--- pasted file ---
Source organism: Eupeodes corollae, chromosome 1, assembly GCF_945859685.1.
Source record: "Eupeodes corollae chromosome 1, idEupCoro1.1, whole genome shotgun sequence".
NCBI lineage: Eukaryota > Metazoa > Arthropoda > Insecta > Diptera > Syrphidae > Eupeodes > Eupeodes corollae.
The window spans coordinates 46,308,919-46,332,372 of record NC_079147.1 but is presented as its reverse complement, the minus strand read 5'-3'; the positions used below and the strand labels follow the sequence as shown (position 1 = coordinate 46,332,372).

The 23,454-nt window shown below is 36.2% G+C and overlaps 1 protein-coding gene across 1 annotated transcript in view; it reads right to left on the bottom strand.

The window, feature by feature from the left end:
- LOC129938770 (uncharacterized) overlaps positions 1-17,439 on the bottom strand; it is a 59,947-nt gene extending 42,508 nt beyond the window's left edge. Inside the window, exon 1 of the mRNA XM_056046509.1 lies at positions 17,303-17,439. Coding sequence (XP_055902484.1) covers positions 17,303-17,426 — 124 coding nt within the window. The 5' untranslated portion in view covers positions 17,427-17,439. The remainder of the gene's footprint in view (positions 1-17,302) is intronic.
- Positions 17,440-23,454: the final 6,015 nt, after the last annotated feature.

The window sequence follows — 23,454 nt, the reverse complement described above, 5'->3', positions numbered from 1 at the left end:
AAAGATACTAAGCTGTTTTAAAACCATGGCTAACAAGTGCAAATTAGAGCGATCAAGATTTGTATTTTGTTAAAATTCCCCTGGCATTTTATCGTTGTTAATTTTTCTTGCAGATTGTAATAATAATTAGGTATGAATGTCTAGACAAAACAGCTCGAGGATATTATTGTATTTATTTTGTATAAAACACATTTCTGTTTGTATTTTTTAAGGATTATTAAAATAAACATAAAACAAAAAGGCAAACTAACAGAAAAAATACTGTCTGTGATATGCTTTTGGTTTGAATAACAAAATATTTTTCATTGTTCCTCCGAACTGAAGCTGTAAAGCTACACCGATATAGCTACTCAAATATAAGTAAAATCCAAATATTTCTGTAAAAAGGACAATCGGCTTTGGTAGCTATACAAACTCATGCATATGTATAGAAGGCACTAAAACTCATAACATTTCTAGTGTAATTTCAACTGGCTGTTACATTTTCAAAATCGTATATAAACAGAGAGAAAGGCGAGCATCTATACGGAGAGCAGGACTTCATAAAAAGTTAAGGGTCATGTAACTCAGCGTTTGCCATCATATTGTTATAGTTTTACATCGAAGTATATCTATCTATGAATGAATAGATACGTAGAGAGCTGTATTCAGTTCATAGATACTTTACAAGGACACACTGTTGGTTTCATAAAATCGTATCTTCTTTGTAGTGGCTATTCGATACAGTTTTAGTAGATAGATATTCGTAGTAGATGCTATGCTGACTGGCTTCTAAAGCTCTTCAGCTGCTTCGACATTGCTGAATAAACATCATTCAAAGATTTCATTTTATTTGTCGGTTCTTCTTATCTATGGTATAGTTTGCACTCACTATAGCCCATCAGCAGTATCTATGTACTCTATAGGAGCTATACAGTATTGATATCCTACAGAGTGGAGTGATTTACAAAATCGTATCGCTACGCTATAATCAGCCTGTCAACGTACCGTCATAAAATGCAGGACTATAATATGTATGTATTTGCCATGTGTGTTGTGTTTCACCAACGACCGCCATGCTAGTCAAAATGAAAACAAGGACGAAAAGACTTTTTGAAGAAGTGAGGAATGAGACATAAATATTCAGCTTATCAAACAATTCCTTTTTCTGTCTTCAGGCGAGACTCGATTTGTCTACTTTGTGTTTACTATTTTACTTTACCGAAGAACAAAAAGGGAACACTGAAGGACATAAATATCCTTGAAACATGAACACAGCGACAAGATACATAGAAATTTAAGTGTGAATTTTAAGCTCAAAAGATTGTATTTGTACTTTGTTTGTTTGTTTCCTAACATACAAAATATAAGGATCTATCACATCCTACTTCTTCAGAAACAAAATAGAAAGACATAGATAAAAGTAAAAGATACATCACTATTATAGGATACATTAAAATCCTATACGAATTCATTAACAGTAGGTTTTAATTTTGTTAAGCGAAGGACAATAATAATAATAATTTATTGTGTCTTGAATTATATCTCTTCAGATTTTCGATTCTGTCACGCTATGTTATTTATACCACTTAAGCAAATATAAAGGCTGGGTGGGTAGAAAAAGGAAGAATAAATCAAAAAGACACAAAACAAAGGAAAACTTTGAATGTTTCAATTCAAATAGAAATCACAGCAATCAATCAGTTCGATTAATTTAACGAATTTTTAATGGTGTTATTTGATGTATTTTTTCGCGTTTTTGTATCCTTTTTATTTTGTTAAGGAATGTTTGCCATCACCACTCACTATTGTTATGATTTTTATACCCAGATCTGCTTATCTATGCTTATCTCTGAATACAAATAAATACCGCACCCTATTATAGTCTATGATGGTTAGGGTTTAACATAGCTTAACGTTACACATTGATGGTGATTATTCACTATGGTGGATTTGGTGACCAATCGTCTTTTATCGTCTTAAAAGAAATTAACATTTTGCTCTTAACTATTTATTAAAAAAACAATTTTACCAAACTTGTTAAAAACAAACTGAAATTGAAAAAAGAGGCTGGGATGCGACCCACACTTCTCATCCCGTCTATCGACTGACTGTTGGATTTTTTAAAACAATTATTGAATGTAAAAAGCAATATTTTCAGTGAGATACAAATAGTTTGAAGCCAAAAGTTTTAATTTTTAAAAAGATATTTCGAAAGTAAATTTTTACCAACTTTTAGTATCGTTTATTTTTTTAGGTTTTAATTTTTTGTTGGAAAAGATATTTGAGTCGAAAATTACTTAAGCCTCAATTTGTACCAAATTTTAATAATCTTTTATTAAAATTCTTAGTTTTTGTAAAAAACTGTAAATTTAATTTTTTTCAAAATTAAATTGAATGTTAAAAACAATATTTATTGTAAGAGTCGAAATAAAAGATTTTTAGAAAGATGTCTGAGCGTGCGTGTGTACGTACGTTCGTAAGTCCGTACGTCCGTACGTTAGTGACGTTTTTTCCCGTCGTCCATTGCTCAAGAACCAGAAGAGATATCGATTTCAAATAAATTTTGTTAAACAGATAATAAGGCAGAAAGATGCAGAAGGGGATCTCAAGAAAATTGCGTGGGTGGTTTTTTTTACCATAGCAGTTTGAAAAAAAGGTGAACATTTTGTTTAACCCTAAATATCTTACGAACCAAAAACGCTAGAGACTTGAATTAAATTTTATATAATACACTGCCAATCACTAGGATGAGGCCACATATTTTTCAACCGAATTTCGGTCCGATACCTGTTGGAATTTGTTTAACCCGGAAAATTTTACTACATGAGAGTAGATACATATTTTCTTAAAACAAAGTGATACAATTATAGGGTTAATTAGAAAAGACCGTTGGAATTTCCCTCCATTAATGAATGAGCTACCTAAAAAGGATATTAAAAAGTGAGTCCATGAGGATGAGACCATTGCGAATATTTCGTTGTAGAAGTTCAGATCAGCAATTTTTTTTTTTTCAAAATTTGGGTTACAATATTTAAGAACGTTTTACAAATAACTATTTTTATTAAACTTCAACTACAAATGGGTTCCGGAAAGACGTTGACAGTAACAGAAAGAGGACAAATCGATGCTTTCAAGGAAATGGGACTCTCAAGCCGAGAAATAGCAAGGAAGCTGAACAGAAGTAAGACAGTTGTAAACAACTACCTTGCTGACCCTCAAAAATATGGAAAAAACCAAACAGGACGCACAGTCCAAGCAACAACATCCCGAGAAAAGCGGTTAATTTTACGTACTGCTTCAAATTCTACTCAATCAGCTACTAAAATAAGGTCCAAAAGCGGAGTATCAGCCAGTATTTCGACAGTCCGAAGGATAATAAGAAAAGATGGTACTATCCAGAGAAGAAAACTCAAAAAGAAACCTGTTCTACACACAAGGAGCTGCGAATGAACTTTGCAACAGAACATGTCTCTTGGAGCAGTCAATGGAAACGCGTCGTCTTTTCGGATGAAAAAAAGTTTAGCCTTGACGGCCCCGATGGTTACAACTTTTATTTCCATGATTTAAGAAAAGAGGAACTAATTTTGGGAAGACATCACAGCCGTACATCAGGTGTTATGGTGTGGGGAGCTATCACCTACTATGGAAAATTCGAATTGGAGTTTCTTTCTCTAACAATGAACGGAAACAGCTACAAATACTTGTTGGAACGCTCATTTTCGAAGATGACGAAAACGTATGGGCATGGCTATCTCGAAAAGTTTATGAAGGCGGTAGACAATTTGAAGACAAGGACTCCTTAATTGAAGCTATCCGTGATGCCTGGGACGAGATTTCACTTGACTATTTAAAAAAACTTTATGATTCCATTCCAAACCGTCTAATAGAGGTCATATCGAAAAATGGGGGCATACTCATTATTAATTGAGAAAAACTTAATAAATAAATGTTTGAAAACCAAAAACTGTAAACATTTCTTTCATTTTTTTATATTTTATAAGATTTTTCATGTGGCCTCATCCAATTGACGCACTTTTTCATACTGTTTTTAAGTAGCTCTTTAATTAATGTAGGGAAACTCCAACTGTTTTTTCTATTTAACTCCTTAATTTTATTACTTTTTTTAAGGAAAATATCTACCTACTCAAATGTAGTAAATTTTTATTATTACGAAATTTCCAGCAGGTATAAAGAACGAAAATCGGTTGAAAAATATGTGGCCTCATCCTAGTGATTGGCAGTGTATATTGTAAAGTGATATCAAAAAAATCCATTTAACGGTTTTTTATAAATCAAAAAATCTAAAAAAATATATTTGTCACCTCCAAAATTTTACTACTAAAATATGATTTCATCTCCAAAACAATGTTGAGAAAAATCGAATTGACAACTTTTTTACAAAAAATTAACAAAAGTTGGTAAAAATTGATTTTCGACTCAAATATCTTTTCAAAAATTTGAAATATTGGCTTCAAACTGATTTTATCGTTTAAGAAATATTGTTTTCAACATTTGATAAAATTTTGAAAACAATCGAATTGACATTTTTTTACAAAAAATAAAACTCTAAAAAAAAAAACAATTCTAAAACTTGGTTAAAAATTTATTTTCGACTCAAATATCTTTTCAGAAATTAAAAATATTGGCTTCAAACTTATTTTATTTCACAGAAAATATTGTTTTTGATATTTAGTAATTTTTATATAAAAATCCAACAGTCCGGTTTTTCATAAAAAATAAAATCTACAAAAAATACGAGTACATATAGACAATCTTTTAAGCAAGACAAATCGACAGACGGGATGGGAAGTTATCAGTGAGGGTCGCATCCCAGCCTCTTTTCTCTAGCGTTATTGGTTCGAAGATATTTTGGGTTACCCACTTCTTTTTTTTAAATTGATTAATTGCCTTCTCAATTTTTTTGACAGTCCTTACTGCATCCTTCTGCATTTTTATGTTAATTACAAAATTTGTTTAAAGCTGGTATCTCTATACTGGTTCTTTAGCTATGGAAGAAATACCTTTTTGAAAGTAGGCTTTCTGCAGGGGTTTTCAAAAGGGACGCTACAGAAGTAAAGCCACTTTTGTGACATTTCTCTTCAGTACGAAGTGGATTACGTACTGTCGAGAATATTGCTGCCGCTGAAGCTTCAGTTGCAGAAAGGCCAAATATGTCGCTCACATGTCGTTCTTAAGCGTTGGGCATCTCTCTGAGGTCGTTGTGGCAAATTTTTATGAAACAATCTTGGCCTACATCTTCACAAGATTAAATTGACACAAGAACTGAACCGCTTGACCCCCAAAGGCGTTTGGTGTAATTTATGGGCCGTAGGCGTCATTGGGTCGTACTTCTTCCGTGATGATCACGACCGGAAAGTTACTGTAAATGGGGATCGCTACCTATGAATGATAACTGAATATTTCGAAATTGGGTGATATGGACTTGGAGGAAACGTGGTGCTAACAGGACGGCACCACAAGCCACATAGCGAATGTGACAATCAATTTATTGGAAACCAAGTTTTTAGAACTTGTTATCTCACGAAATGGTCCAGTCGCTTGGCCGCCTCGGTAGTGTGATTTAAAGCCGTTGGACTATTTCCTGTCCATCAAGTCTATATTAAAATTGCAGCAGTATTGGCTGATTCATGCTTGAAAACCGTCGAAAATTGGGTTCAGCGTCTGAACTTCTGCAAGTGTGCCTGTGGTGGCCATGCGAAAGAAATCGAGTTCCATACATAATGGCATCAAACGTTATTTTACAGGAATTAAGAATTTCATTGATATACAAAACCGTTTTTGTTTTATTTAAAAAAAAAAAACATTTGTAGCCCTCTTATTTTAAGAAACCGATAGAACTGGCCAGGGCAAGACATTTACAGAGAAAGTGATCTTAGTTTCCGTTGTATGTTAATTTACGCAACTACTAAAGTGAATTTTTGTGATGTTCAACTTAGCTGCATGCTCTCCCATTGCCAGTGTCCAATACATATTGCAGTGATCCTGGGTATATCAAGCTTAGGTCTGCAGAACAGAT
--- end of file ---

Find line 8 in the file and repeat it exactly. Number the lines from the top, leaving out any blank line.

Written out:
- Positions 17,440-23,454: the final 6,015 nt, after the last annotated feature.